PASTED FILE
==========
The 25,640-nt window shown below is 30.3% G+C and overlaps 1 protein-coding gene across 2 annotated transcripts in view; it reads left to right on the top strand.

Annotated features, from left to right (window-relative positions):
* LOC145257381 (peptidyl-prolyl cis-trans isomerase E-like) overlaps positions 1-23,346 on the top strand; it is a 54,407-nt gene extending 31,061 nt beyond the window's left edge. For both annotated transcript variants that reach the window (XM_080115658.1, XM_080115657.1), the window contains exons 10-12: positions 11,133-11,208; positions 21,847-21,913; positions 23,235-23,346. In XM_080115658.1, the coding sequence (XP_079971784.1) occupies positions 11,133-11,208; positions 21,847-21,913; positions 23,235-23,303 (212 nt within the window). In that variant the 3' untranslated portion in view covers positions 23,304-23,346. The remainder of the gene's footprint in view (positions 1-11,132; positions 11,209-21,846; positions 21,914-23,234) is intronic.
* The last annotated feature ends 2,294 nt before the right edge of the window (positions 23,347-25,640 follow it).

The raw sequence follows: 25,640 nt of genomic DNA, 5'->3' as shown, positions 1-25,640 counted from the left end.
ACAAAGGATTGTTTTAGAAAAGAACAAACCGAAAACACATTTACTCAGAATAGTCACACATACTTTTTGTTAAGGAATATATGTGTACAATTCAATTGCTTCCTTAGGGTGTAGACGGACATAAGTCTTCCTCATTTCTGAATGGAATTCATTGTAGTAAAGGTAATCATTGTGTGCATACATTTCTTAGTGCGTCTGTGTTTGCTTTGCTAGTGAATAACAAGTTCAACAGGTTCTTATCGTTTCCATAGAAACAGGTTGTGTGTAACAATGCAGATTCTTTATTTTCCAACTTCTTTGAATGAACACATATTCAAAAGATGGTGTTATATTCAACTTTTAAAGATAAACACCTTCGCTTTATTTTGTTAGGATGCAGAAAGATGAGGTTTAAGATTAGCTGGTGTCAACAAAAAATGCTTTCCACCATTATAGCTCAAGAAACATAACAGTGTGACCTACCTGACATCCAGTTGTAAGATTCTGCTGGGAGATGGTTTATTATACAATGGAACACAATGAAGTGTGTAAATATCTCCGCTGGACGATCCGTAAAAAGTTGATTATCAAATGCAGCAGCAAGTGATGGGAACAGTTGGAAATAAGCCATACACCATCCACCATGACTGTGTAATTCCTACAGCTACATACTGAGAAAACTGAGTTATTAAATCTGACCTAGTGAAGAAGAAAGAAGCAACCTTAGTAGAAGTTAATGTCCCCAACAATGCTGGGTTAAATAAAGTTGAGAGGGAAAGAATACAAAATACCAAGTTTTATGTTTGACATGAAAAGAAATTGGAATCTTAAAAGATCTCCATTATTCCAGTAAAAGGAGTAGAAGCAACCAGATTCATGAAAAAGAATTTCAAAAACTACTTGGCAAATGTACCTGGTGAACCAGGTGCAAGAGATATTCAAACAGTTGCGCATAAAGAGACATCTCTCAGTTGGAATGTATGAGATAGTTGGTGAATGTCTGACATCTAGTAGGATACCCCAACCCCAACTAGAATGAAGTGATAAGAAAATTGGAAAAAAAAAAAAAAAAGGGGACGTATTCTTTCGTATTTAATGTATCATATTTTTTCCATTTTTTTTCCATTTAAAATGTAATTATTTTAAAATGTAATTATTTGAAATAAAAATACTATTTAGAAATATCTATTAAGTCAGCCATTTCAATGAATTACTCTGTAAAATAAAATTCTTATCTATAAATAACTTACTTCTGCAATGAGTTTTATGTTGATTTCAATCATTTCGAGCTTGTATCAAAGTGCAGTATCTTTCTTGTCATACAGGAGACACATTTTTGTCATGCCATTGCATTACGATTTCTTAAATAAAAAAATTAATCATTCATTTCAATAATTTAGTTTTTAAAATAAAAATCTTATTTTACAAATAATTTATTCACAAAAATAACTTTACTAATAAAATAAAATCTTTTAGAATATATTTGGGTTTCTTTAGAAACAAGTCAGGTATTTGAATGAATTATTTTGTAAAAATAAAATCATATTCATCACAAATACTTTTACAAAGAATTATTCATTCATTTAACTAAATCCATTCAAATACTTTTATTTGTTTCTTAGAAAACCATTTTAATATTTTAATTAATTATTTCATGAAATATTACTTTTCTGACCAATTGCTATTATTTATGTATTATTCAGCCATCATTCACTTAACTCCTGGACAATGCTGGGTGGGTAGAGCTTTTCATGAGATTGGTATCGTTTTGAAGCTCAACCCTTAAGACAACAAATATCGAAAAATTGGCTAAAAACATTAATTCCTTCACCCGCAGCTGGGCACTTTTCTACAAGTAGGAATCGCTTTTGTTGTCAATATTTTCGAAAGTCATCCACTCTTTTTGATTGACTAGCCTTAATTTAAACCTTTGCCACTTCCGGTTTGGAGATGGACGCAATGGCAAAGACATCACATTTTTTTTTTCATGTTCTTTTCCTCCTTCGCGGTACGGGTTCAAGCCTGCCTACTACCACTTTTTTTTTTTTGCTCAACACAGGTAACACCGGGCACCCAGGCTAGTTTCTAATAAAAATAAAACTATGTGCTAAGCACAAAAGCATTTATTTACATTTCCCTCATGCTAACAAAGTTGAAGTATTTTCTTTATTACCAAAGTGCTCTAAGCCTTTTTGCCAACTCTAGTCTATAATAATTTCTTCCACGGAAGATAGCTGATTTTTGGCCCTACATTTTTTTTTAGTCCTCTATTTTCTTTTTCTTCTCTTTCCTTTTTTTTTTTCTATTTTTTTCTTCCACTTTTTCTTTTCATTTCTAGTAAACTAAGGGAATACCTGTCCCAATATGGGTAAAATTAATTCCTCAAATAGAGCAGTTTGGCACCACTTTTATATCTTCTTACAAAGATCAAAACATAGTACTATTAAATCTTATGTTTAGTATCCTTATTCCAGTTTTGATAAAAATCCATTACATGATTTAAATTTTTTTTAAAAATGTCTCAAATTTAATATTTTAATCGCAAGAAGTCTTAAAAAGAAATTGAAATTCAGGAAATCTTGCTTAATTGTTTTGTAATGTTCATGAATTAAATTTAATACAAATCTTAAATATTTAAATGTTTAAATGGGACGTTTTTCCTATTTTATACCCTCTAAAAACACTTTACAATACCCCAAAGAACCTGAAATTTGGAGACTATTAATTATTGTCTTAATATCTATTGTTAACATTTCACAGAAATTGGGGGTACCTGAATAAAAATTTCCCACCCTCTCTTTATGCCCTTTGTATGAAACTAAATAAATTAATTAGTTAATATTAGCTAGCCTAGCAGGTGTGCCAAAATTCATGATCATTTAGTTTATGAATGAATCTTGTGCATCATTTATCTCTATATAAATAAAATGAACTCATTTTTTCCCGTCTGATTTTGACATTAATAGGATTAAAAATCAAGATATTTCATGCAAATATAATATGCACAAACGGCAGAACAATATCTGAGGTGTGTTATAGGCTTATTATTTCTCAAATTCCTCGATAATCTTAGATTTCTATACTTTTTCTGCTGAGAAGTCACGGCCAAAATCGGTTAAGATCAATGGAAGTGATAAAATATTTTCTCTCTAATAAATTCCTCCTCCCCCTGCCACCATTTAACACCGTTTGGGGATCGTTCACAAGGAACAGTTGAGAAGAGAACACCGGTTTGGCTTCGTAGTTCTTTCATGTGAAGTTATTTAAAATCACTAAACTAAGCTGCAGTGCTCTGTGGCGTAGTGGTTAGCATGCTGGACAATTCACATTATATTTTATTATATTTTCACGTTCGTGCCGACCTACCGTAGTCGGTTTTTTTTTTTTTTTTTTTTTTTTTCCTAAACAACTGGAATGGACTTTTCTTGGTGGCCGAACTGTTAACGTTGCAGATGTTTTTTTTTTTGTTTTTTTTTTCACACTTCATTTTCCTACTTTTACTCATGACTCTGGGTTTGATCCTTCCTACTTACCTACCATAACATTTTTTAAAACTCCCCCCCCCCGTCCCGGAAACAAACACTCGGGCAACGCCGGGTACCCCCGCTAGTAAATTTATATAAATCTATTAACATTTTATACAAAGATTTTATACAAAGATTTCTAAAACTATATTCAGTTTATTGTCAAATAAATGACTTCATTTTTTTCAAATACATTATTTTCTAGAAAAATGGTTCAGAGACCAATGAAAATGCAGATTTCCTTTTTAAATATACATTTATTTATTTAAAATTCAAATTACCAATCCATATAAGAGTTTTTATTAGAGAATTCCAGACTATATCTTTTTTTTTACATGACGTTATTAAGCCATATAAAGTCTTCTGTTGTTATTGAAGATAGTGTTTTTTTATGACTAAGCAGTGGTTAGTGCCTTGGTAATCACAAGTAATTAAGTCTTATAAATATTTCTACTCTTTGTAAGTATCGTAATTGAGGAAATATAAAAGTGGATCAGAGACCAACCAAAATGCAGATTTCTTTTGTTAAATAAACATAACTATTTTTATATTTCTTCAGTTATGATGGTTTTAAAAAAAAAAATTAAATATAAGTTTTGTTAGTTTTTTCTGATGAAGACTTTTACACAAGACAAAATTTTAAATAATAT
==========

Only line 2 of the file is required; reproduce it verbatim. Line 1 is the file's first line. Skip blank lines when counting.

Annotated features, from left to right (window-relative positions):